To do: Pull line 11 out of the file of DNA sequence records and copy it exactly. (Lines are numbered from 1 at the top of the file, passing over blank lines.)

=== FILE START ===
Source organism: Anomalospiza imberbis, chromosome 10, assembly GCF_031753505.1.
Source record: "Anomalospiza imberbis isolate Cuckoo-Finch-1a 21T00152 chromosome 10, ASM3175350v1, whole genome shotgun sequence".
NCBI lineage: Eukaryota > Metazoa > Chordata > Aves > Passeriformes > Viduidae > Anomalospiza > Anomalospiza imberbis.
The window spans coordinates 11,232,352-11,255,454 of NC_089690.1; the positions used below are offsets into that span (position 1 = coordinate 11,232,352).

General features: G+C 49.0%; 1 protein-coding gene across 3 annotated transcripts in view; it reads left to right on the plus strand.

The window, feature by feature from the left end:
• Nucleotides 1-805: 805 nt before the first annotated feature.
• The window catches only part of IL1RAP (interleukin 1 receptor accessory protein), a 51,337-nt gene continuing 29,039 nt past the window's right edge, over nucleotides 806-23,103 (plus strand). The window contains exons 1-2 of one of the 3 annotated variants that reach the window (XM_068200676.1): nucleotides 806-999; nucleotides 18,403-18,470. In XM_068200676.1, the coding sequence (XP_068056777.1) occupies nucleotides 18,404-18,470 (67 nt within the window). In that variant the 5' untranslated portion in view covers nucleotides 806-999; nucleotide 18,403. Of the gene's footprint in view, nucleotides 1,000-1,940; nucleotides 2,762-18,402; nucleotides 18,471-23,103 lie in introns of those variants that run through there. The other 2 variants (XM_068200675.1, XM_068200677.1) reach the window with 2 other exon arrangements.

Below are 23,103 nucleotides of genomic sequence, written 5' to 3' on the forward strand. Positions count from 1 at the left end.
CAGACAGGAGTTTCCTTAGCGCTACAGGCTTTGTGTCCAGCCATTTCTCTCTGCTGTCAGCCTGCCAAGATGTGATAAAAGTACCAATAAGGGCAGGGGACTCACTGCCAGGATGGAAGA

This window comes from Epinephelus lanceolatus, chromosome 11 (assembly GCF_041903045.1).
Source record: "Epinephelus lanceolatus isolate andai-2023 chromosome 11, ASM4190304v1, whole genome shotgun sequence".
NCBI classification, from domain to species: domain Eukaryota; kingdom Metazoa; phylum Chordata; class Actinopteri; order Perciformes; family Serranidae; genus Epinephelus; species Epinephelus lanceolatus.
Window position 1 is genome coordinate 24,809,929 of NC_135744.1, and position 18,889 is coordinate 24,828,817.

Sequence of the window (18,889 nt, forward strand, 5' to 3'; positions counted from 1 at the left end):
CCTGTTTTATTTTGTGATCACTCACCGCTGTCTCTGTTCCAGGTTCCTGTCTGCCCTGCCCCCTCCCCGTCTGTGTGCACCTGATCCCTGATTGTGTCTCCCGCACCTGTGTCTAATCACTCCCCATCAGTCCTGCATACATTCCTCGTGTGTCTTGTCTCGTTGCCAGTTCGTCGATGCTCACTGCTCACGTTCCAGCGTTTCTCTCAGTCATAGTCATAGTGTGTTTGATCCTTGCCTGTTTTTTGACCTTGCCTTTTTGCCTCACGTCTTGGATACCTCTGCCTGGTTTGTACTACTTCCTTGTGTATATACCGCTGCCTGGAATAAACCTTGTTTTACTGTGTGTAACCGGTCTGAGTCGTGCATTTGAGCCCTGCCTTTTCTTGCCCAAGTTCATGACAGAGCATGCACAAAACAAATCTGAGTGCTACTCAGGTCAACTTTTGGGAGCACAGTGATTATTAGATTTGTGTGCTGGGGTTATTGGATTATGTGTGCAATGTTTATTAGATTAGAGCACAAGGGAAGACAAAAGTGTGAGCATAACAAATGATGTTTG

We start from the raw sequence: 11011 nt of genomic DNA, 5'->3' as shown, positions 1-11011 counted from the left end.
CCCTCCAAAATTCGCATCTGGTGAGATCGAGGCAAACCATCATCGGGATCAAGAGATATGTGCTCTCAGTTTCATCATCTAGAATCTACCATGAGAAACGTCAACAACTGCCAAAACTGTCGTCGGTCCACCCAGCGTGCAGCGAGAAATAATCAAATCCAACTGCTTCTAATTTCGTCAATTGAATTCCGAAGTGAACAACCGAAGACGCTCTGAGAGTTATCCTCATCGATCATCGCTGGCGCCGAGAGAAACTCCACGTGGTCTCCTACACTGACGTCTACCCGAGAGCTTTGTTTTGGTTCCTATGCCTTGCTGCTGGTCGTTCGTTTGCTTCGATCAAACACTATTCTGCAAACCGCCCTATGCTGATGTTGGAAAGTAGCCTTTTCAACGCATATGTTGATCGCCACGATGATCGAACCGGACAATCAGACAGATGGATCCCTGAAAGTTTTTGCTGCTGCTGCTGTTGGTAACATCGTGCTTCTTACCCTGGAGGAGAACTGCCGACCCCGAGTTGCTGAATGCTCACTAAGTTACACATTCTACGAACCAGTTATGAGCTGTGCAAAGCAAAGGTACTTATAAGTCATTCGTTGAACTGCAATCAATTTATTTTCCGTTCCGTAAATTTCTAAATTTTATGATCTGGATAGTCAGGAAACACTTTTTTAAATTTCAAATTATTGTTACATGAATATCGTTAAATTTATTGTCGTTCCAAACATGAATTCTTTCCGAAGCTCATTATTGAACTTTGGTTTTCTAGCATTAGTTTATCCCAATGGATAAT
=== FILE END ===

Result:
This window comes from Epinephelus lanceolatus, chromosome 11 (assembly GCF_041903045.1).